Twenty-five years ago, after months of unrelenting family scandal, the queen of England uttered a phrase that has sprung to mind more than once in 2017.
"Nineteen ninety-two is not a year on which I shall look back with undiluted pleasure," Elizabeth said in a speech marking the 40th anniversary of her accession to the throne. "It has turned out to be an annus horribilis."
And so it has been, in many ways, for us this year.
Wind-driven firestorms devastated our state, killing dozens of people and destroying thousands of homes. Sexual harassment allegations torched the careers of so many prominent men in Hollywood, Sacramento and elsewhere that most of us have lost count.
California is at war with the federal government over climate change and immigration. The citizenship dreams of young people brought to this country as babies have been smashed by a president who behaves as if he is a potentate.
The shortage of affordable housing has made life hell for Californians of modest means, and created an intractable cycle of homelessness for those who fall through the social safety net.
And yet, there have been some bright spots.
Notably, 2017 brought the implementation of Proposition 64, the landmark California ballot initiative that ended cannabis prohibition and is expected to provide a substantial revenue stream to state and local coffers and reverse the persecution of thousands caught up in a failed war on pot.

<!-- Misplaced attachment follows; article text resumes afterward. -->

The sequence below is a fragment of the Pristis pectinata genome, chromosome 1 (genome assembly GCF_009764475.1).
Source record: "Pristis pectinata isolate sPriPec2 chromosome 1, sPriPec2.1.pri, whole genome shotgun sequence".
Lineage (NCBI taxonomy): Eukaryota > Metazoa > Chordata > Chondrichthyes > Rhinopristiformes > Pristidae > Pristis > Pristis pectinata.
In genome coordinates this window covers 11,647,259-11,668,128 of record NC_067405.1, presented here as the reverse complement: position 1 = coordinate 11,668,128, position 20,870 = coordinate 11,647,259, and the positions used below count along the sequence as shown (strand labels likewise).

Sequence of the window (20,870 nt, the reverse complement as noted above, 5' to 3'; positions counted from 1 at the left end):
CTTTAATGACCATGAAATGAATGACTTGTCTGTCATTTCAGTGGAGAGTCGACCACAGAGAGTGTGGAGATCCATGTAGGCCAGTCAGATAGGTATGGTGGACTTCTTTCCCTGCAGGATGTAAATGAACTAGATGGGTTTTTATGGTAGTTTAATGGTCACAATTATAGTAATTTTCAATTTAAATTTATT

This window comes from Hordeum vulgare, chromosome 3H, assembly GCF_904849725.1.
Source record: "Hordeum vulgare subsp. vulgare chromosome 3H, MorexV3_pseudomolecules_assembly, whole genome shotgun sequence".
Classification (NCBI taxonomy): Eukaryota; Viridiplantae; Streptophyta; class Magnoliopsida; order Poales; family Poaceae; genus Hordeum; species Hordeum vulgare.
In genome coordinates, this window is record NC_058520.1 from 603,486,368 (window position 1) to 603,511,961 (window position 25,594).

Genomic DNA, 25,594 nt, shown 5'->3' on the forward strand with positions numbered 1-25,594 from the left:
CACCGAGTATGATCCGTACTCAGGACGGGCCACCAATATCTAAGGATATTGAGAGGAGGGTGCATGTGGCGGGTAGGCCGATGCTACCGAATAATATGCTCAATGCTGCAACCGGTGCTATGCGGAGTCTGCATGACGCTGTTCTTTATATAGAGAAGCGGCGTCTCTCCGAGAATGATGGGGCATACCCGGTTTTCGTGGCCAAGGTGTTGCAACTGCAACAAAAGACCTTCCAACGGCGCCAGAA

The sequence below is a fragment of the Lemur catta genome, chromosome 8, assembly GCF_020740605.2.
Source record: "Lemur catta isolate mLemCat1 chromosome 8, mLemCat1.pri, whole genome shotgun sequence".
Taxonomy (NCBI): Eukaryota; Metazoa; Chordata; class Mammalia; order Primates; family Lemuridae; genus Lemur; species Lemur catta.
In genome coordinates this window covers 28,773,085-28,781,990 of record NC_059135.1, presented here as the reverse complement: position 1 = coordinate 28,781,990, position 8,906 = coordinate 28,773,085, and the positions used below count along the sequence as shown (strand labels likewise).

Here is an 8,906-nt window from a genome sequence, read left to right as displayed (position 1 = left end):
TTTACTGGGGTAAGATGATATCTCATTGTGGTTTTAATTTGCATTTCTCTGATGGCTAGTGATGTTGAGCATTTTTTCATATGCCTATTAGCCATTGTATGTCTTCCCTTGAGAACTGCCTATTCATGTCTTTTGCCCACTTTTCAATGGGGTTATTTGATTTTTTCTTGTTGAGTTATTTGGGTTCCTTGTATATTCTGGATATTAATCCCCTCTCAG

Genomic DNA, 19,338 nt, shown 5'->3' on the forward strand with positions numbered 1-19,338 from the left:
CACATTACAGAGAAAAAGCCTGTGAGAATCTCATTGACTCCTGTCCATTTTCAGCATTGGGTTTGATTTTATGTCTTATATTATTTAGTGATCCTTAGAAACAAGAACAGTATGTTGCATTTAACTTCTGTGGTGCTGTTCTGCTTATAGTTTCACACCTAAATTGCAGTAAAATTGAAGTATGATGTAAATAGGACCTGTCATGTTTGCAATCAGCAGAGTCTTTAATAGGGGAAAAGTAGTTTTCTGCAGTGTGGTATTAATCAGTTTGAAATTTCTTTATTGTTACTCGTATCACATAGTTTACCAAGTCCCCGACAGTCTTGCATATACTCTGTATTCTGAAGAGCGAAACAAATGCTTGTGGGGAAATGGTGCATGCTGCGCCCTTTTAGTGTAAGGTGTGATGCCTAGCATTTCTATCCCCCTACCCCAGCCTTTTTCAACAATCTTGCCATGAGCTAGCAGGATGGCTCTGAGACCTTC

Three topics dominated my columns this year: cannabis, sexual harassment and wildfires. I offer postscripts on one of each:
With cannabis legalization, the outlaw pot culture is giving way to a new, regulated marijuana industry. Starting in 2018, the growing, manufacturing, distributing and selling of cannabis will be legal, as long as companies are able to successfully navigate onerous state and local licensing requirements.
At some point, the federal government, which still classifies cannabis as a dangerous, illegal drug, will have to come to its senses. At some point, cannabis entrepreneurs will have to be able to use federally insured banks, something that is not allowed now. This means that cannabis will continue to be a mostly cash business, which is a risk to public safety, and just plain dumb.
I thought perhaps things were changing in October, when I went through a security line at Ontario International Airport and found myself staring at TSA trays that said "Cannabis is Legal." (In smaller print, they said, "Traveling with it is not. Leave it in California.")
It was a groundbreaking ad campaign by Organa Brands, one of the largest companies in the cannabis industry.
"We were trying to raise awareness," said Organa co-founder Jeremy Heidl. "It was very well received by travelers."
Airport authorities and the TSA, however, were less than entranced, particularly after my column on the campaign garnered attention from media outlets all over the country.
"We are not clear as to exactly where the issue came from, but we were asked to remove the copy," said Joseph Ambrefe, chief executive of Security Point Media, which sells ad space on the plastic security trays.
"The final say is up to the airport," said Lucy Martinez, a spokeswoman for TSA headquarters in Virginia. "But we can say if something doesn't look good or isn't appropriate."
Martinez could not say whether the TSA raised an objection, but added, "If it's about marijuana, I am assuming, and this is my opinion, it just doesn't look good, it's something that is not appropriate for the airport."